WCW Blog

The Women Change Worlds blog of the Wellesley Centers for Women (WCW) encourages WCW scholars and colleagues to respond to current news and events; disseminate research findings, expertise, and commentary; and both pose and answer questions about issues that put women's perspectives and concerns at the center of the discussion.

Envisioning a World of Feminist Peace

catiapostSince 1981, the United Nations has observed International Day of Peace on September 21. In its resolution, the UN marked the day as a “globally shared date for all humanity to commit to Peace above all differences and to contribute to building a Culture of Peace.” But how far along are we in this process? Terrorism, nuclear weapons, militarization, and other visible forms of violence are in plain sight. And if one considers the hidden and silenced forms of violence, it is difficult to be optimistic.

As a global and long term trend, some popular and academic publications would have us believe that violence in the world (from wars to homicide) is declining. Steven Pinker’s The Better Angels of Our Nature, the 2013 Human Security Report, or Joshua Goldstein’s Winning the War on War argue that the data at our disposal shows that, not only has the number of interstate and intrastate wars decreased, battle-related casualties have also been in a downward trend since the end of the Cold War. Pinker goes as far as saying that recorded violent deaths have been on the decline at least since 10,000 BCE.

As feminists, however, we know better than to trust just numbers as if they were the only data at our disposal. Feminist scholarship and advocacy shows that those numbers and statistics are misleading, particularly as they ignore and make invisible violence against women and girls (VAWG). Monash University Professor Jacqui True claims that if qualitative and quantitative data on VAWG are taken seriously, we are not witnessing a decline in violence, quite the opposite. Feminists have exposed the extent and gravity of political violence committed in the home (so commonly characterized as non-political, because ‘domestic’); the underreporting and ignoring of sexualized and gender-based violence; and the multiple forms of harm – psychological, physical or economic – suffered by women and girls as a consequence of unequal gendered power structures during armed conflicts as well as in so-called peace times.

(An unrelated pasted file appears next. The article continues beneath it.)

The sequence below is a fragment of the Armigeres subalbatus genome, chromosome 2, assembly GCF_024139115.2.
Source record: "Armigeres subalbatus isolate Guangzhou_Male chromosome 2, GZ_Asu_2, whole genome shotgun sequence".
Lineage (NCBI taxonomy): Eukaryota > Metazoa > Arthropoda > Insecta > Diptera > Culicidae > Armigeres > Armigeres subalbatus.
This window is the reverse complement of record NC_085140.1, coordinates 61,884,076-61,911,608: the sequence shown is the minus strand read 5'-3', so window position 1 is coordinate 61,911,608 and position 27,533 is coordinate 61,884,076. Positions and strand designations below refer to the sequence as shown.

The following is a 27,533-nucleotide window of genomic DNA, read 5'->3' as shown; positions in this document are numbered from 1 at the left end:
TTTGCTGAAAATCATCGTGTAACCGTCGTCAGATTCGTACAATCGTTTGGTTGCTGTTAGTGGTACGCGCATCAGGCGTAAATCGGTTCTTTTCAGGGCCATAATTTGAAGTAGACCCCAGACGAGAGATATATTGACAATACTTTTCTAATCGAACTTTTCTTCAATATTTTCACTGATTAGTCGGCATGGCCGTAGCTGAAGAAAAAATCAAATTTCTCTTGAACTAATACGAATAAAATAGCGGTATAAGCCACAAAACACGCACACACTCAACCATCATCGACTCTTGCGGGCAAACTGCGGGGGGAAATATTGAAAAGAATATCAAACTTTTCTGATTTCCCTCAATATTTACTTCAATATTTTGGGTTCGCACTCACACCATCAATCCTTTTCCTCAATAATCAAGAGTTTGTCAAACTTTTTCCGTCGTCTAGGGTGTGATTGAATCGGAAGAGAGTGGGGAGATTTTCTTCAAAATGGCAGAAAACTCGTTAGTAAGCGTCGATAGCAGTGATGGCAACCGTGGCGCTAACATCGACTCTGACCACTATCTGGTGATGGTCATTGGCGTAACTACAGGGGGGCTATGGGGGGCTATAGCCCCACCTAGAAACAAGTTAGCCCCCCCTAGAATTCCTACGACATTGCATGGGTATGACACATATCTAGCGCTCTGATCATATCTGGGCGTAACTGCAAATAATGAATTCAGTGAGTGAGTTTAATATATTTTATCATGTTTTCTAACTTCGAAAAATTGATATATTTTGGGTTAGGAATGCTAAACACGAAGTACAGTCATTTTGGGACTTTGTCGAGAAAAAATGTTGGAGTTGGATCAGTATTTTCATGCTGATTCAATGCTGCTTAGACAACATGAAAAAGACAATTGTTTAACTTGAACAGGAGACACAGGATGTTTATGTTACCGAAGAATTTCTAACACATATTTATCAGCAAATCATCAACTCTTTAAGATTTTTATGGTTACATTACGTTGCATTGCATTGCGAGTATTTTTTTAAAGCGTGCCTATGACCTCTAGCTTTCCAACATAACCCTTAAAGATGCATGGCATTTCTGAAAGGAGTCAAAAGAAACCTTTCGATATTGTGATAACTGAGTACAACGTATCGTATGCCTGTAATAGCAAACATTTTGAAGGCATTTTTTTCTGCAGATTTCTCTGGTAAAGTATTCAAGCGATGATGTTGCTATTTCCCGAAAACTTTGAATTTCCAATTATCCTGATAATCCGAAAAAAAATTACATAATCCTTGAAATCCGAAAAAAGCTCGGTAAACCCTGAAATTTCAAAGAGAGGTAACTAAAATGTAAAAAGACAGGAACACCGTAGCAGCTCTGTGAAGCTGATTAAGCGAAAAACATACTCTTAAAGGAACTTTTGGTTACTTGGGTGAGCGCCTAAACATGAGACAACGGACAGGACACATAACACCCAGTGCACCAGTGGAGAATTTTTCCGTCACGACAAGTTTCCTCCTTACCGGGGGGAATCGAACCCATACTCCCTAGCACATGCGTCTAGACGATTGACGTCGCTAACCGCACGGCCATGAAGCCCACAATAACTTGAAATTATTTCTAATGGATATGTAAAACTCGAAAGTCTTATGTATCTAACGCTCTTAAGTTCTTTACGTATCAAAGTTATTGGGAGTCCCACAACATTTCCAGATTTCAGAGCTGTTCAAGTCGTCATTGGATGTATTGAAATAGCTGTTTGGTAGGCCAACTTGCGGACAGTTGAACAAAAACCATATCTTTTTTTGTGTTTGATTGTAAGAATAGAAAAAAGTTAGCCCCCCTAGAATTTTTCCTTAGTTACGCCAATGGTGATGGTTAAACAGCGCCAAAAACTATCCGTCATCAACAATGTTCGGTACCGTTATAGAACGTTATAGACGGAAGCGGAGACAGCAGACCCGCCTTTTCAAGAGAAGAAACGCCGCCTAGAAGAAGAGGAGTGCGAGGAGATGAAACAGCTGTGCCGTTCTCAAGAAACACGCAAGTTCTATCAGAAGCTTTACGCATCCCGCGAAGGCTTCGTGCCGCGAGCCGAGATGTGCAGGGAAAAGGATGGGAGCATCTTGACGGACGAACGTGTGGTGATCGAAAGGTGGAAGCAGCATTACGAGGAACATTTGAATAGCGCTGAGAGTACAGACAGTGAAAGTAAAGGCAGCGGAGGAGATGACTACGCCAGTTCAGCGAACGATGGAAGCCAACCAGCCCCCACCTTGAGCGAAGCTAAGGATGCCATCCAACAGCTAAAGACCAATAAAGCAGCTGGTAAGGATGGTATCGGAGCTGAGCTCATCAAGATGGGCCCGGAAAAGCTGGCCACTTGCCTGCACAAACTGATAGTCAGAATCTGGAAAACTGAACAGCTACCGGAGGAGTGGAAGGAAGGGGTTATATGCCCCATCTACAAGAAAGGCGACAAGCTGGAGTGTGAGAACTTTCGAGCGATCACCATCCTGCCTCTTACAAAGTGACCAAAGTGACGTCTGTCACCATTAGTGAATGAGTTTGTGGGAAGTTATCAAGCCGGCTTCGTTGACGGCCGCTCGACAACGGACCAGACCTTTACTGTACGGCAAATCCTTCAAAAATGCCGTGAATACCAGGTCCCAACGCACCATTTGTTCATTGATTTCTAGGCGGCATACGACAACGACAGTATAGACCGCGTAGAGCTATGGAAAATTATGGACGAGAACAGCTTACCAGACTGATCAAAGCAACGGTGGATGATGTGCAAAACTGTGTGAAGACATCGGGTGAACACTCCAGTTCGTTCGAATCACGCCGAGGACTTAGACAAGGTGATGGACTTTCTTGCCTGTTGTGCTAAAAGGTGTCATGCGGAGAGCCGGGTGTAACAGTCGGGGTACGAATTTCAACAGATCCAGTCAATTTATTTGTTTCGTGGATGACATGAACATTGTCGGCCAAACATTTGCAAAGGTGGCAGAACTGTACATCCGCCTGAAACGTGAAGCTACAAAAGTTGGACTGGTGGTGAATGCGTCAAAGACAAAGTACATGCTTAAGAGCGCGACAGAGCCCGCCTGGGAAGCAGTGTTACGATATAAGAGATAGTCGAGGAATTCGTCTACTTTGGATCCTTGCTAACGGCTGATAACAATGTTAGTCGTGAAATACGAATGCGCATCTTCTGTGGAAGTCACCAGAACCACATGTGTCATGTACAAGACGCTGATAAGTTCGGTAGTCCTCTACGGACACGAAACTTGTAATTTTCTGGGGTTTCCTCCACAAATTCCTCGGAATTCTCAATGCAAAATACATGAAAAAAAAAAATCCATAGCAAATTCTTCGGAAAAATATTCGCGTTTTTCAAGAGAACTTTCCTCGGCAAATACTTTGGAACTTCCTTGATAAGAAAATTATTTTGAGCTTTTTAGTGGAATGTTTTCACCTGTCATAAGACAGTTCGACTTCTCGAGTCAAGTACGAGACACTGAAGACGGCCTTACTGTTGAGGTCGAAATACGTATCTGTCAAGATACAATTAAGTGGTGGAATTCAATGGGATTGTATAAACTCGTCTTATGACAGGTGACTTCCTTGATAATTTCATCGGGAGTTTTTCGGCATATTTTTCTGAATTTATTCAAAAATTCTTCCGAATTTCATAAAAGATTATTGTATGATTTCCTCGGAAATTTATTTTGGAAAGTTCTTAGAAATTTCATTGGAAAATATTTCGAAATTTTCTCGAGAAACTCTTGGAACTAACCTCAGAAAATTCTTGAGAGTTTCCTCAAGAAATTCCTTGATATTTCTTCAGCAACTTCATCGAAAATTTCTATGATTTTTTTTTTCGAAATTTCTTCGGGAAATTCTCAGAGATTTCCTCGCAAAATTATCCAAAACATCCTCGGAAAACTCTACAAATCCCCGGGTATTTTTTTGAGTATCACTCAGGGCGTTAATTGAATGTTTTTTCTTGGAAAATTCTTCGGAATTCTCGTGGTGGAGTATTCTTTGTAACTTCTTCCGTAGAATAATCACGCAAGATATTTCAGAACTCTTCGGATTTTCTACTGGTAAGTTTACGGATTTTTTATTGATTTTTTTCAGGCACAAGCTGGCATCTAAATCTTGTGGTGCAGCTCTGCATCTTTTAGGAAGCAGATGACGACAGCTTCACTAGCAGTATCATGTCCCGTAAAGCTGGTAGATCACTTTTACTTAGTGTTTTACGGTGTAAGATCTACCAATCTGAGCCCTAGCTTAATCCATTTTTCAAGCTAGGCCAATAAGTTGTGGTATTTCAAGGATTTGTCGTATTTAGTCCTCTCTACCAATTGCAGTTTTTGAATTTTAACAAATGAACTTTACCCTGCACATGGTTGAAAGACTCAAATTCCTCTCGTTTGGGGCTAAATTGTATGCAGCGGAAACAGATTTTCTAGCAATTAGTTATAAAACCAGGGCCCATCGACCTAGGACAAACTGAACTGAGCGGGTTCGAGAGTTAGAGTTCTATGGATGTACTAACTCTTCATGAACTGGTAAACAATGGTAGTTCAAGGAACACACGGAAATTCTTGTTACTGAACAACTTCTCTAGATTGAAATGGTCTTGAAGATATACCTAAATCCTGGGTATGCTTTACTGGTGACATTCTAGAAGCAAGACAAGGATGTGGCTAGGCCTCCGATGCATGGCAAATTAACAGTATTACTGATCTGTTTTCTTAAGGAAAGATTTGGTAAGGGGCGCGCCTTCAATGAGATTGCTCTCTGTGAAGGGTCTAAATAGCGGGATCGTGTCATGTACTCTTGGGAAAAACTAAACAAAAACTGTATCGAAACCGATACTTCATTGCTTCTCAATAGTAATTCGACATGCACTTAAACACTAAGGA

Feminist insights compel us to make violence and threats of VAWG central to our definition of peace. If VAWG is increasing, we cannot really say that we, as a human species, are getting better at peace. The challenge is then to recognize and make visible VAWG, its causes and consequences, as a precondition to, but also as inextricably linked to achieving a more peaceful and just world. In the view of the world’s longest-operating international women’s peace organization – Women’s International League for Peace and Freedom (WILPF), feminist peace is expansive and inclusive. It is about recognizing all forms of oppression and violence as interrelated; about questioning how systems of power and privilege – from neoliberal capitalism and patriarchy, to militarism and racism – underlie and sustain a violent world; about providing feminist visions and models for a different, more just and peaceful future.

catiaquoteWILPF has been one of many women’s peace organizations who successfully lobbied the UN Security Council to recognize, in Resolution 1325 (UNSCR 1325), that peace and security are linked to gender equality. Specifically, UNSCR 1325 – and several follow-up resolutions in subsequent years – created obligations for UN member states and other parties in armed conflicts – i.e., non-state actors, militias, humanitarian agencies, etc. – to adopt a “gender perspective” in the prevention of war, in peace processes, and in relief and recovery efforts. Often criticized for, among other things, adopting a narrow view of gender, UNSCR 1325 nevertheless recognizes the particular ways in which women are victimized during war, as well as the ways in which they participate in armed conflicts and in subsequent peace efforts.

A 2015 report on the implementation of the resolution – authored in consultation with women’s groups across the world by Radhika Coomaraswamy – shows, however, the chasm between feminist peace activists’ goals and the political and financial support their agenda receives from international and state policymakers. For example, despite growing evidence that women’s participation in peace negotiations contributes to the durability of peace agreements, there continues to be a reluctance to include women in conflict resolution and peace-building processes. Despite strong links between women’s rights (such as the right to education, health, political participation and leadership, or property) and their security and bodily integrity, gender equality is yet to become a central organizing principle of post-conflict humanitarian assistance, development, or human rights work.